Jan 142014
 
CPR Bow River bridge

The massive train bridge seen here carries the CPR’s north/south mainline over the Bow River in Calgary, just east of downtown. Located next to Nose Creek and just up from Harvie Passage, a kayakers paradise, the bridge has stood here for what must be close to a century.

The structure is built to the Pratt Truss design, a form that’s often used by railways. This style afforded great strength, ease of construction and was quite adaptable. It could be used singly for moderate spans or any number could be connected in a series, with intermediate piers, forming a much larger multiple span crossing.

No information could be found when the bridge was built, nor could a builder’s plate be found on its sides (on either end). Based upon its design and known build dates of other similar structures however, the 1910s or 20s is a good bet. This style seemed to fall out of favour after those dates with deck style bridges taking over, which were cheaper to construct.

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In the time the bridge has stood here, we’ve gone from the horse and buggy era to the technologically complex society of today and all the while the bridge did its work day after day, supporting passing trains.

As with most railway infrastructure, the bridge was overbuilt and while ancient by most people’s standards, it has no trouble supporting the heavier trains of today. Railways always like to get their money’s worth. The bridge in fact held fast during recent flooding (June 2013) and the water got so high as to almost touch the bottom girders. To help further stabilize it, the CPR parked some loaded grain cars on it to weight it down – railways often do this and parking full cars of grain or gravel on a bridge during floods is common practice. Both commodities by the way would cause no real damage if the cars holding them, heaven forbid, tumbled into he river and spilled their contents.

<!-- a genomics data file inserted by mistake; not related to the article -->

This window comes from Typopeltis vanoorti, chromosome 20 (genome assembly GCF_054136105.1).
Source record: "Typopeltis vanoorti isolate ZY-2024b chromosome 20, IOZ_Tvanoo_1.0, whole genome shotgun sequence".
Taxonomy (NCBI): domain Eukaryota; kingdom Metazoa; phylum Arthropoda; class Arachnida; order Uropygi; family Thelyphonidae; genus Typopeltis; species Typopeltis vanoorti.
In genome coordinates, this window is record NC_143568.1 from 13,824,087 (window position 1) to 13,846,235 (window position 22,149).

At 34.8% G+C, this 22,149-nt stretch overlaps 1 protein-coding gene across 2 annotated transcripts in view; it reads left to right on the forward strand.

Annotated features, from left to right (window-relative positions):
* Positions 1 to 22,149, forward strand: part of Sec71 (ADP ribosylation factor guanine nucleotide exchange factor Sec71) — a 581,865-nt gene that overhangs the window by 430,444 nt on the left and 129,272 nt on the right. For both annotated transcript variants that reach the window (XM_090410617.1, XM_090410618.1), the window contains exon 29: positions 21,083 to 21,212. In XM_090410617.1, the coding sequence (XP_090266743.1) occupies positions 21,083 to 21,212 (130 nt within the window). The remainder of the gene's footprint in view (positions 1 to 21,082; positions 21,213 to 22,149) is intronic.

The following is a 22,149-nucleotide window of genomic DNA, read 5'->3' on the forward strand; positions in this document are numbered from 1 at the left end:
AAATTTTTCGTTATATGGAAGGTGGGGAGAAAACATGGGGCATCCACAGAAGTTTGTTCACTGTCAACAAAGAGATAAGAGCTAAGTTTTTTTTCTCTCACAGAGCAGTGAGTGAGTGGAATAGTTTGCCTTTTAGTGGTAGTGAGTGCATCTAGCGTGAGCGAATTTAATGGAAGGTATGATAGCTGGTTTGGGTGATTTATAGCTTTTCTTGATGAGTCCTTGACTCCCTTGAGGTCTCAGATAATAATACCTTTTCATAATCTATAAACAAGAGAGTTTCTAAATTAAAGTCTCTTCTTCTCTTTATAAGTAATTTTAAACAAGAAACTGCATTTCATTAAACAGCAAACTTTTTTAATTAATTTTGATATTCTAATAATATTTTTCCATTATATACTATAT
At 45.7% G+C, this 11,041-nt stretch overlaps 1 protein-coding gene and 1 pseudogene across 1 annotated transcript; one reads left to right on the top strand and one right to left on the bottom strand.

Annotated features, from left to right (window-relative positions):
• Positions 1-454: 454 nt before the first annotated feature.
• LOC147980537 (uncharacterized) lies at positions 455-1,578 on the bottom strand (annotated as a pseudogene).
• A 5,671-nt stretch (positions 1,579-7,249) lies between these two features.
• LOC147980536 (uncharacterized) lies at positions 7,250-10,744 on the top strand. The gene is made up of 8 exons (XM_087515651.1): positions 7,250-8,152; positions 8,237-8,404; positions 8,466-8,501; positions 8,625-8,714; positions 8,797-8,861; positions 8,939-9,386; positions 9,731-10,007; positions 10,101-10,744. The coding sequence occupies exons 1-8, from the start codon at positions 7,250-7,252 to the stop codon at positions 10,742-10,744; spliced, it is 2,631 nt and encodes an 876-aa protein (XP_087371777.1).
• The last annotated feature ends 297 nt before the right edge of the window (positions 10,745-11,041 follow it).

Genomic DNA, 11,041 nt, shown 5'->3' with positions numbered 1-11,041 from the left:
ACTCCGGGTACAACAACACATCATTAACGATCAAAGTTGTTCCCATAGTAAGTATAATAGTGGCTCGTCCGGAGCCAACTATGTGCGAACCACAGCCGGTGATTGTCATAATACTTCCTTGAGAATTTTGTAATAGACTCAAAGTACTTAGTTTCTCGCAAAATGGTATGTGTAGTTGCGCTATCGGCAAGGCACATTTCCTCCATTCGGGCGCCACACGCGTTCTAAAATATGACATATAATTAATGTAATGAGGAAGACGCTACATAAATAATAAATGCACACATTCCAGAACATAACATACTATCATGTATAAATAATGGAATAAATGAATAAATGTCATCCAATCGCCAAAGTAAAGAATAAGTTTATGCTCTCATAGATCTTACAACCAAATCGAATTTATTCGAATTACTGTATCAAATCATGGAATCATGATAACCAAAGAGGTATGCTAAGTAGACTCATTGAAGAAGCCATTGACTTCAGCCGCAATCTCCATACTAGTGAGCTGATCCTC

The local media mistakenly reported that a train stalled there, which is not surprising since they rarely get anything right and love to fear monger.

Prior to this bridge, there was another earlier example at this same spot, however no real information on it could be found by this author. I do however believe it was a wooden structure.

The tracks seen here belong to the CPR’s Red Deer Subdivision which has been in operation since the early 1890s. Many trains use the line which travels north to Edmonton, with a number of side branches heading off at various locations. Until the mid-1980s, passenger trains used the line too.

The extra set of rails seen in the middle of the track serve an interesting function. They are known as check or guard rails and keep a derailed car from damaging the bridge. Simply, if a car comes off the tracks (unlikely but if it were to happen it could get messy) the rail forces the wheels to stay between it and the outer running rail, keeping the car upright and centred on the structure. While the car may chew up some ties, the bridge overall would be saved from any serious damage. You’ll see these rails on most train bridges.